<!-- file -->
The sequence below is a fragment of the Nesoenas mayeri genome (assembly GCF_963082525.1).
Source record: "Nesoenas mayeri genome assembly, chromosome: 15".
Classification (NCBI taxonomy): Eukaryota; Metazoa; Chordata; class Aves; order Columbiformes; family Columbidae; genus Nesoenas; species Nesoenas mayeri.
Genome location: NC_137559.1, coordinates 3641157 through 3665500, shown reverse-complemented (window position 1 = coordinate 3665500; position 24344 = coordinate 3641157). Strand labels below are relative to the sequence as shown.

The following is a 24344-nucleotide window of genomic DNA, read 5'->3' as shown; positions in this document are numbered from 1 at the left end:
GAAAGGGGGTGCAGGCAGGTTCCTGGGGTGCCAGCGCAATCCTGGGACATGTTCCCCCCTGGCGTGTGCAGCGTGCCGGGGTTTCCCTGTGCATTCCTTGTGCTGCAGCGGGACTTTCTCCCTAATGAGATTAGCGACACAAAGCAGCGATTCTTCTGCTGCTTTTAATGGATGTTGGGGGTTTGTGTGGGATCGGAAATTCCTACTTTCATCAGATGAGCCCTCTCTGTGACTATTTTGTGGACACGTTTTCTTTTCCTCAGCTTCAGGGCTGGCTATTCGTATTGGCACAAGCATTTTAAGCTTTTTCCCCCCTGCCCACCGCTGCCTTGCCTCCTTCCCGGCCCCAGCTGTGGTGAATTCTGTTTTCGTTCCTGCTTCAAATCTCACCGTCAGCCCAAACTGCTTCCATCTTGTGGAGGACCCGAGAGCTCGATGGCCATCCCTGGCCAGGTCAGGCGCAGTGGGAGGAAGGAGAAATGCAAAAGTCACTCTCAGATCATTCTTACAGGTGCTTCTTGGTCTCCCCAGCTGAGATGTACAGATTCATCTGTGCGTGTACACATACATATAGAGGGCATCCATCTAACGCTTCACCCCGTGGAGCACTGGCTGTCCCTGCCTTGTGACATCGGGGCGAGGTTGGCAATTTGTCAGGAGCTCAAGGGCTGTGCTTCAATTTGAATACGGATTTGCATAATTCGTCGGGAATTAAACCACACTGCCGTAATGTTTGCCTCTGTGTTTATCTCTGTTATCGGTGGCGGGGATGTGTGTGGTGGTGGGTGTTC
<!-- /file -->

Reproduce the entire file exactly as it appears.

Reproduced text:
The sequence below is a fragment of the Nesoenas mayeri genome (assembly GCF_963082525.1).
Source record: "Nesoenas mayeri genome assembly, chromosome: 15".
Classification (NCBI taxonomy): Eukaryota; Metazoa; Chordata; class Aves; order Columbiformes; family Columbidae; genus Nesoenas; species Nesoenas mayeri.
Genome location: NC_137559.1, coordinates 3641157 through 3665500, shown reverse-complemented (window position 1 = coordinate 3665500; position 24344 = coordinate 3641157). Strand labels below are relative to the sequence as shown.

The following is a 24344-nucleotide window of genomic DNA, read 5'->3' as shown; positions in this document are numbered from 1 at the left end:
GAAAGGGGGTGCAGGCAGGTTCCTGGGGTGCCAGCGCAATCCTGGGACATGTTCCCCCCTGGCGTGTGCAGCGTGCCGGGGTTTCCCTGTGCATTCCTTGTGCTGCAGCGGGACTTTCTCCCTAATGAGATTAGCGACACAAAGCAGCGATTCTTCTGCTGCTTTTAATGGATGTTGGGGGTTTGTGTGGGATCGGAAATTCCTACTTTCATCAGATGAGCCCTCTCTGTGACTATTTTGTGGACACGTTTTCTTTTCCTCAGCTTCAGGGCTGGCTATTCGTATTGGCACAAGCATTTTAAGCTTTTTCCCCCCTGCCCACCGCTGCCTTGCCTCCTTCCCGGCCCCAGCTGTGGTGAATTCTGTTTTCGTTCCTGCTTCAAATCTCACCGTCAGCCCAAACTGCTTCCATCTTGTGGAGGACCCGAGAGCTCGATGGCCATCCCTGGCCAGGTCAGGCGCAGTGGGAGGAAGGAGAAATGCAAAAGTCACTCTCAGATCATTCTTACAGGTGCTTCTTGGTCTCCCCAGCTGAGATGTACAGATTCATCTGTGCGTGTACACATACATATAGAGGGCATCCATCTAACGCTTCACCCCGTGGAGCACTGGCTGTCCCTGCCTTGTGACATCGGGGCGAGGTTGGCAATTTGTCAGGAGCTCAAGGGCTGTGCTTCAATTTGAATACGGATTTGCATAATTCGTCGGGAATTAAACCACACTGCCGTAATGTTTGCCTCTGTGTTTATCTCTGTTATCGGTGGCGGGGATGTGTGTGGTGGTGGGTGTTC